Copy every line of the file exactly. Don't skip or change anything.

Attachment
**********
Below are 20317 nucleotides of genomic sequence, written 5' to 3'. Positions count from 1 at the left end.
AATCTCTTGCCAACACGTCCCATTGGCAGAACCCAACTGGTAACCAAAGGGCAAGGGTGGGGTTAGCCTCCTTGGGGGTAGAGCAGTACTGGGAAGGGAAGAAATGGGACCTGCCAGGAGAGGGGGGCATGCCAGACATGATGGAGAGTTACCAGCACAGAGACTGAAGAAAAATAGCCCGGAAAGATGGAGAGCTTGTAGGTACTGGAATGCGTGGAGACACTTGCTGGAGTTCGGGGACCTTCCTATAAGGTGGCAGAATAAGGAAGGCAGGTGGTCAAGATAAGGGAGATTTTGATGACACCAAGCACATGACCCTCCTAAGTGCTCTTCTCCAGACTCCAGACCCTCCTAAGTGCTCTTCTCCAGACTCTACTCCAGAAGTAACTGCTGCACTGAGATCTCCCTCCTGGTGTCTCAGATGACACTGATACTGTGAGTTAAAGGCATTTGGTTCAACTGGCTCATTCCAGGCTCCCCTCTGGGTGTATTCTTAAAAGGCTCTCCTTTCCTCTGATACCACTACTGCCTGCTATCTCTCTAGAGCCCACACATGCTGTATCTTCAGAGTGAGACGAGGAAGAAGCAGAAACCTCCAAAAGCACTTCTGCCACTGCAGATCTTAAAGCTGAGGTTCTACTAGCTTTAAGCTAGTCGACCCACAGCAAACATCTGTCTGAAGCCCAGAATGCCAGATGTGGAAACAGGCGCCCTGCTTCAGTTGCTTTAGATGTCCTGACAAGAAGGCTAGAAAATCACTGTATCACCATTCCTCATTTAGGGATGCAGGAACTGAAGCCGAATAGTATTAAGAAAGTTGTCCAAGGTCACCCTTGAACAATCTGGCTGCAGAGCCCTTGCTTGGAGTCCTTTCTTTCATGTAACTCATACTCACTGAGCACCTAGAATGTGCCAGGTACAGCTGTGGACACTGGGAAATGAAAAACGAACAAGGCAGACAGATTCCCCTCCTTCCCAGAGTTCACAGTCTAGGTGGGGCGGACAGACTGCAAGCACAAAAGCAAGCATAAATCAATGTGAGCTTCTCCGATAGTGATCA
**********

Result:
Below are 20317 nucleotides of genomic sequence, written 5' to 3'. Positions count from 1 at the left end.
AATCTCTTGCCAACACGTCCCATTGGCAGAACCCAACTGGTAACCAAAGGGCAAGGGTGGGGTTAGCCTCCTTGGGGGTAGAGCAGTACTGGGAAGGGAAGAAATGGGACCTGCCAGGAGAGGGGGGCATGCCAGACATGATGGAGAGTTACCAGCACAGAGACTGAAGAAAAATAGCCCGGAAAGATGGAGAGCTTGTAGGTACTGGAATGCGTGGAGACACTTGCTGGAGTTCGGGGACCTTCCTATAAGGTGGCAGAATAAGGAAGGCAGGTGGTCAAGATAAGGGAGATTTTGATGACACCAAGCACATGACCCTCCTAAGTGCTCTTCTCCAGACTCCAGACCCTCCTAAGTGCTCTTCTCCAGACTCTACTCCAGAAGTAACTGCTGCACTGAGATCTCCCTCCTGGTGTCTCAGATGACACTGATACTGTGAGTTAAAGGCATTTGGTTCAACTGGCTCATTCCAGGCTCCCCTCTGGGTGTATTCTTAAAAGGCTCTCCTTTCCTCTGATACCACTACTGCCTGCTATCTCTCTAGAGCCCACACATGCTGTATCTTCAGAGTGAGACGAGGAAGAAGCAGAAACCTCCAAAAGCACTTCTGCCACTGCAGATCTTAAAGCTGAGGTTCTACTAGCTTTAAGCTAGTCGACCCACAGCAAACATCTGTCTGAAGCCCAGAATGCCAGATGTGGAAACAGGCGCCCTGCTTCAGTTGCTTTAGATGTCCTGACAAGAAGGCTAGAAAATCACTGTATCACCATTCCTCATTTAGGGATGCAGGAACTGAAGCCGAATAGTATTAAGAAAGTTGTCCAAGGTCACCCTTGAACAATCTGGCTGCAGAGCCCTTGCTTGGAGTCCTTTCTTTCATGTAACTCATACTCACTGAGCACCTAGAATGTGCCAGGTACAGCTGTGGACACTGGGAAATGAAAAACGAACAAGGCAGACAGATTCCCCTCCTTCCCAGAGTTCACAGTCTAGGTGGGGCGGACAGACTGCAAGCACAAAAGCAAGCATAAATCAATGTGAGCTTCTCCGATAGTGATCA